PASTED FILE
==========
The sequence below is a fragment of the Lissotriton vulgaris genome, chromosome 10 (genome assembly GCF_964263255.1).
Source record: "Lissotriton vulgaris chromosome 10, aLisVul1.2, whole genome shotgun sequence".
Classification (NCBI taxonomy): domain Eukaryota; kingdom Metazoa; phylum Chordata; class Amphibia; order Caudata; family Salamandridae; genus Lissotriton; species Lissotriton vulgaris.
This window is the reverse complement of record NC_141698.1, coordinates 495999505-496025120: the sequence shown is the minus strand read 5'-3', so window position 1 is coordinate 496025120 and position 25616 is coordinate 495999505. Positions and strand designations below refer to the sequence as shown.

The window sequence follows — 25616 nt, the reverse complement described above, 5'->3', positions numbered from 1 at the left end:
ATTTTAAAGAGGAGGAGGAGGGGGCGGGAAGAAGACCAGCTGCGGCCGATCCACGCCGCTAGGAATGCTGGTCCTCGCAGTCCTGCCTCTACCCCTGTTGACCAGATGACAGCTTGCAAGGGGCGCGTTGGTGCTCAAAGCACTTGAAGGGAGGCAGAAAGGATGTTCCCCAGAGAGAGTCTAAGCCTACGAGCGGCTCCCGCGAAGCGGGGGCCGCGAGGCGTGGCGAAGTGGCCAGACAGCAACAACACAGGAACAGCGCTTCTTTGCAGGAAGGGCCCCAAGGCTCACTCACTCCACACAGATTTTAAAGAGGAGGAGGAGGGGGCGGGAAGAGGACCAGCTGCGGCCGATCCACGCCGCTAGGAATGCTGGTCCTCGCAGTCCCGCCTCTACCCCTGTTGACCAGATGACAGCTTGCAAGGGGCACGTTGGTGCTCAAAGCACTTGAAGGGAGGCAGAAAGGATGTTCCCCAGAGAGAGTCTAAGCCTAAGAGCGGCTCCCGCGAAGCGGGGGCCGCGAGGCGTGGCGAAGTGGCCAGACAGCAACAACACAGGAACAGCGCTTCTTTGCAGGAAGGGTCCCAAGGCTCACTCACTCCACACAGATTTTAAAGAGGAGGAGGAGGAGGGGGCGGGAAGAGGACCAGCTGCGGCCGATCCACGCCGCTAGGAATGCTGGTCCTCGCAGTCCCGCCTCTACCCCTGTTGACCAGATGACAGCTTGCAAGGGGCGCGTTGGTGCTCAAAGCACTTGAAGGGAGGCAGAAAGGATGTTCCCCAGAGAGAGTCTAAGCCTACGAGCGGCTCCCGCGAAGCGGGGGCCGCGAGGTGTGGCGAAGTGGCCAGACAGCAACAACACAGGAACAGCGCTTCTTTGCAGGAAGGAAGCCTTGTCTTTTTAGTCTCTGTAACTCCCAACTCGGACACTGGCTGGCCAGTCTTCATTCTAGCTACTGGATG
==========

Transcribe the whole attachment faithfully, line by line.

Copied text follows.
The sequence below is a fragment of the Lissotriton vulgaris genome, chromosome 10 (genome assembly GCF_964263255.1).
Source record: "Lissotriton vulgaris chromosome 10, aLisVul1.2, whole genome shotgun sequence".
Classification (NCBI taxonomy): domain Eukaryota; kingdom Metazoa; phylum Chordata; class Amphibia; order Caudata; family Salamandridae; genus Lissotriton; species Lissotriton vulgaris.
This window is the reverse complement of record NC_141698.1, coordinates 495999505-496025120: the sequence shown is the minus strand read 5'-3', so window position 1 is coordinate 496025120 and position 25616 is coordinate 495999505. Positions and strand designations below refer to the sequence as shown.

The window sequence follows — 25616 nt, the reverse complement described above, 5'->3', positions numbered from 1 at the left end:
ATTTTAAAGAGGAGGAGGAGGGGGCGGGAAGAAGACCAGCTGCGGCCGATCCACGCCGCTAGGAATGCTGGTCCTCGCAGTCCTGCCTCTACCCCTGTTGACCAGATGACAGCTTGCAAGGGGCGCGTTGGTGCTCAAAGCACTTGAAGGGAGGCAGAAAGGATGTTCCCCAGAGAGAGTCTAAGCCTACGAGCGGCTCCCGCGAAGCGGGGGCCGCGAGGCGTGGCGAAGTGGCCAGACAGCAACAACACAGGAACAGCGCTTCTTTGCAGGAAGGGCCCCAAGGCTCACTCACTCCACACAGATTTTAAAGAGGAGGAGGAGGGGGCGGGAAGAGGACCAGCTGCGGCCGATCCACGCCGCTAGGAATGCTGGTCCTCGCAGTCCCGCCTCTACCCCTGTTGACCAGATGACAGCTTGCAAGGGGCACGTTGGTGCTCAAAGCACTTGAAGGGAGGCAGAAAGGATGTTCCCCAGAGAGAGTCTAAGCCTAAGAGCGGCTCCCGCGAAGCGGGGGCCGCGAGGCGTGGCGAAGTGGCCAGACAGCAACAACACAGGAACAGCGCTTCTTTGCAGGAAGGGTCCCAAGGCTCACTCACTCCACACAGATTTTAAAGAGGAGGAGGAGGAGGGGGCGGGAAGAGGACCAGCTGCGGCCGATCCACGCCGCTAGGAATGCTGGTCCTCGCAGTCCCGCCTCTACCCCTGTTGACCAGATGACAGCTTGCAAGGGGCGCGTTGGTGCTCAAAGCACTTGAAGGGAGGCAGAAAGGATGTTCCCCAGAGAGAGTCTAAGCCTACGAGCGGCTCCCGCGAAGCGGGGGCCGCGAGGTGTGGCGAAGTGGCCAGACAGCAACAACACAGGAACAGCGCTTCTTTGCAGGAAGGAAGCCTTGTCTTTTTAGTCTCTGTAACTCCCAACTCGGACACTGGCTGGCCAGTCTTCATTCTAGCTACTGGATG